ON SATURDAY I attended the "top of the table" clash between Clarence and North Launceston at UTAS Stadium. Apart from a very small crowd of maybe 350 people, the game was completely devoid of any atmosphere.
There were no club songs as the teams ran out, nothing over the PA to welcome the crowd or announce the game or the players and at the end of the game, instead of being greeted with a rousing rendition of the Bombers club song, there was complete silence, apart from the hand clapping of the small crowd.
I had not realised how pathetic AFL Tasmania had become in promoting this, the state's premier football competition, until I witnessed this "event" for myself.
Phil Crowden, Riverside.
Tour of countryside
READING Doreen Rebecchi’s letter (The Examiner, August 5) I must say I agree entirely. In 2003 and again in 2004, I travelled in a diesel railcar on a Don River Railway excursion for a barbecue lunch and day out at Providence Vineyard.
We rambled through beautiful countryside, I met interesting people from all parts of the state and had a wonderful time on both occasions, indeed, on the second trip I palled up with a group from Hobart with whom, in the way of the world, I discovered we shared mutual friends.
It doesn’t take much imagination to see what a great boon to the North East a tourist train would be and the attitude of the Dorset Mayor Greg Howard baffles me. He’s either myopic beyond belief or perhaps has some sort of personal reason for his opposition to the scheme. Either way I think he should step aside and let other more imaginative people takeover.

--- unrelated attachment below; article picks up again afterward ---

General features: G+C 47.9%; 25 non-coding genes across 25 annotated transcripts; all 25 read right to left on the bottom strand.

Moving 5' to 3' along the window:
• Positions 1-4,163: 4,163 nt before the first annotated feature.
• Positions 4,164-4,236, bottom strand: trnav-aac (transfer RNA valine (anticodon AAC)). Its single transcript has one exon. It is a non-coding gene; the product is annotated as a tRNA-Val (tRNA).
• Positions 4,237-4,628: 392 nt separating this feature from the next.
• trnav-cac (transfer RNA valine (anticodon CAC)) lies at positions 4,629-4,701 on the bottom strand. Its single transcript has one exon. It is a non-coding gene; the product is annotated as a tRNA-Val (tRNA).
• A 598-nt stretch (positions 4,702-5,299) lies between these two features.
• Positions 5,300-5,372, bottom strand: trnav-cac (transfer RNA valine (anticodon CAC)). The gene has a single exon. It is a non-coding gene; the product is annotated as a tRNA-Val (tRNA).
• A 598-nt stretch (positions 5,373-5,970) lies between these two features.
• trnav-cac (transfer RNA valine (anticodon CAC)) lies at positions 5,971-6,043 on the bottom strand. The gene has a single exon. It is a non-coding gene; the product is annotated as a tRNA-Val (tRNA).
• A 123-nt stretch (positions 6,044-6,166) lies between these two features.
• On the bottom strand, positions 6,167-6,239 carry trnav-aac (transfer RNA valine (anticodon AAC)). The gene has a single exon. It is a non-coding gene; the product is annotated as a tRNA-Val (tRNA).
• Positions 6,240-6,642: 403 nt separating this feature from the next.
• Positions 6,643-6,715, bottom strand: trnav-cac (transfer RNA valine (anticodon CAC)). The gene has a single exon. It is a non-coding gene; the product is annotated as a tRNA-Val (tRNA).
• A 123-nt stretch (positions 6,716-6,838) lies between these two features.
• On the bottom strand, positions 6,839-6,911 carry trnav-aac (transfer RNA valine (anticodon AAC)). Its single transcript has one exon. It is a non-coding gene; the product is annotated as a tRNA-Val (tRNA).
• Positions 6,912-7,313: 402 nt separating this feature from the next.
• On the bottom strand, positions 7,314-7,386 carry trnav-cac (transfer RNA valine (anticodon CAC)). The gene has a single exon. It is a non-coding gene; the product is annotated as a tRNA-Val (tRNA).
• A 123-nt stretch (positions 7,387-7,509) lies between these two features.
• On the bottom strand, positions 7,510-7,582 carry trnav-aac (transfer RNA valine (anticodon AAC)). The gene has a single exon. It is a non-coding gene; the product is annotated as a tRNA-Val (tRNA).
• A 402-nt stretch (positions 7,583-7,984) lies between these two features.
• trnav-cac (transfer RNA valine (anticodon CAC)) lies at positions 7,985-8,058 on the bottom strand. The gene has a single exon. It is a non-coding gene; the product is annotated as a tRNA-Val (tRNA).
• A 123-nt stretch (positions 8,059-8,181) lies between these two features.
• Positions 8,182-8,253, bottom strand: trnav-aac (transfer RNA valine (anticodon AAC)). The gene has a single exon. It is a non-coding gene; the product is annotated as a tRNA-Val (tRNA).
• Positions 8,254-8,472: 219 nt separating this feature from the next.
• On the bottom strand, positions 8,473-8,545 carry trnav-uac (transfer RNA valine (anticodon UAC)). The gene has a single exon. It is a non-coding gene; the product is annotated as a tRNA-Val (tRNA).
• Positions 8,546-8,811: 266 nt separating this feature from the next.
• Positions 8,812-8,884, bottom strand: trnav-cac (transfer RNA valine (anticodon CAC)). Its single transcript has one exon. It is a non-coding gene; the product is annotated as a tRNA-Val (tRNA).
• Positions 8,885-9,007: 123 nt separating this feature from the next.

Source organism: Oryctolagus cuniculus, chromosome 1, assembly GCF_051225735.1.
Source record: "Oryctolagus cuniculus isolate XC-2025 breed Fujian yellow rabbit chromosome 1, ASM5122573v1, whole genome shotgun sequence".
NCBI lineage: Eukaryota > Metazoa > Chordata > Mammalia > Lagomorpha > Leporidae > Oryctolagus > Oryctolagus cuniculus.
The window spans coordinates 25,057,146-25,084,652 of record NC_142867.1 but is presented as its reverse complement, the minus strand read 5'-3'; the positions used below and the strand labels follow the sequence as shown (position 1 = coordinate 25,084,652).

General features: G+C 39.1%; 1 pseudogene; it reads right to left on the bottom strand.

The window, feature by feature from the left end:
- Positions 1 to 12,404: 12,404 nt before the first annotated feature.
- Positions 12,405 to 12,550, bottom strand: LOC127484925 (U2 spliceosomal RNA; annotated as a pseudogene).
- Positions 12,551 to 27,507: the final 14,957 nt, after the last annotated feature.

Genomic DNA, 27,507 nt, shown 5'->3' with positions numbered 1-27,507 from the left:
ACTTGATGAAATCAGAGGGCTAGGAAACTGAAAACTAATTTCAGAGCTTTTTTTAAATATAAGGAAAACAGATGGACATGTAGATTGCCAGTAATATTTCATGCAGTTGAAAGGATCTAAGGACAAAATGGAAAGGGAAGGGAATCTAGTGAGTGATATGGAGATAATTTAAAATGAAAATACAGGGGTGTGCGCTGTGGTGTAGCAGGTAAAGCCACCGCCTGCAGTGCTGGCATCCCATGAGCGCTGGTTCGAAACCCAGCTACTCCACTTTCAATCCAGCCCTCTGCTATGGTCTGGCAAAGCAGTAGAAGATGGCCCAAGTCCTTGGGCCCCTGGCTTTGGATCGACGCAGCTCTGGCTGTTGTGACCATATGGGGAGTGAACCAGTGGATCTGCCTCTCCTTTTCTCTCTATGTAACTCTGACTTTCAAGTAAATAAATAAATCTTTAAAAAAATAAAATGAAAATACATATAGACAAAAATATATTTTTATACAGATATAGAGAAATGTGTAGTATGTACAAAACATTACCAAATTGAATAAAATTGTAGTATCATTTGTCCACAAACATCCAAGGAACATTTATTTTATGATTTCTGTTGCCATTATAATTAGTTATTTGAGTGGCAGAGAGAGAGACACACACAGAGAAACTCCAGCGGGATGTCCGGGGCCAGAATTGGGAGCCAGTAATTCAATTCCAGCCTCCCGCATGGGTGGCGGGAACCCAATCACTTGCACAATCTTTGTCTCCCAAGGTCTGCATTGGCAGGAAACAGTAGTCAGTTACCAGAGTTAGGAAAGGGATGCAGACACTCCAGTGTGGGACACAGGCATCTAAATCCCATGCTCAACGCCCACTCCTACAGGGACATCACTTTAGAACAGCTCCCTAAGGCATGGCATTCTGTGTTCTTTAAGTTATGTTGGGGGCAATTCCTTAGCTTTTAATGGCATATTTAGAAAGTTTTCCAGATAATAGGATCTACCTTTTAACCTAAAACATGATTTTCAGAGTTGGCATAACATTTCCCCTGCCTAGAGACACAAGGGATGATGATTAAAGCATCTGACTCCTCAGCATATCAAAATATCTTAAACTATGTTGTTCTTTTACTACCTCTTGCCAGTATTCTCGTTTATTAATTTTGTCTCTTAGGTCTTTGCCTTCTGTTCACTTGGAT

The obvious thing to do would be to run the train as far as Scottsdale and run the bike trail from there further into the wonderful North-East scenery and small townships along the trail. That way everyone gets a slice of the cake.
The railcars have a baggage section where bike enthusiasts could park their bikes, enjoying the ride before perhaps staying at Scottsdale overnight and off on the trail the next day. You could even perhaps run steam trains except for the high fire danger periods, substituting railcars for those times.
Richard Hill, Newstead.
MY WIFE and I were discussing an item on the news regarding a mother having to spend all her salary on childcare costs for her two children under 4 years old ($320 per day, four days per week), and we both had the same brilliant idea. Could she contemplate leaving her job and raising the kids herself? There are several advantages to this radical concept: Her husband still works, so that covers the mortgage and living costs; the children will feel they have someone to relate to in their upbringing; mum will be present for milestones in her childrens’ lives; if the family income proves too small the government will assist; and her employer will replace her with someone who is unemployed, thus saving Centrelink funds. Win win. The kids will benefit and so will mum. The government will be happy with one less unemployed person. The only loser is the childcare facility.
A Frellek, Trevallyn.
THIS ENTIRE takeover of TasWater smells of sour grapes. Someone doesn't like someone. Someone won't play the game. Someone has vested interests. Let's take over and dissolve the whole thing. No.
From what I can see TasWater has been doing a good job of fixing long existing problems that should have long ago been solved by the councils. To speed up the process let the council’s forfeit their dividends from TasWater for five years. That would provide the finance tor all upgrades and the Tamar sewer. Let Miles Hampton do his job.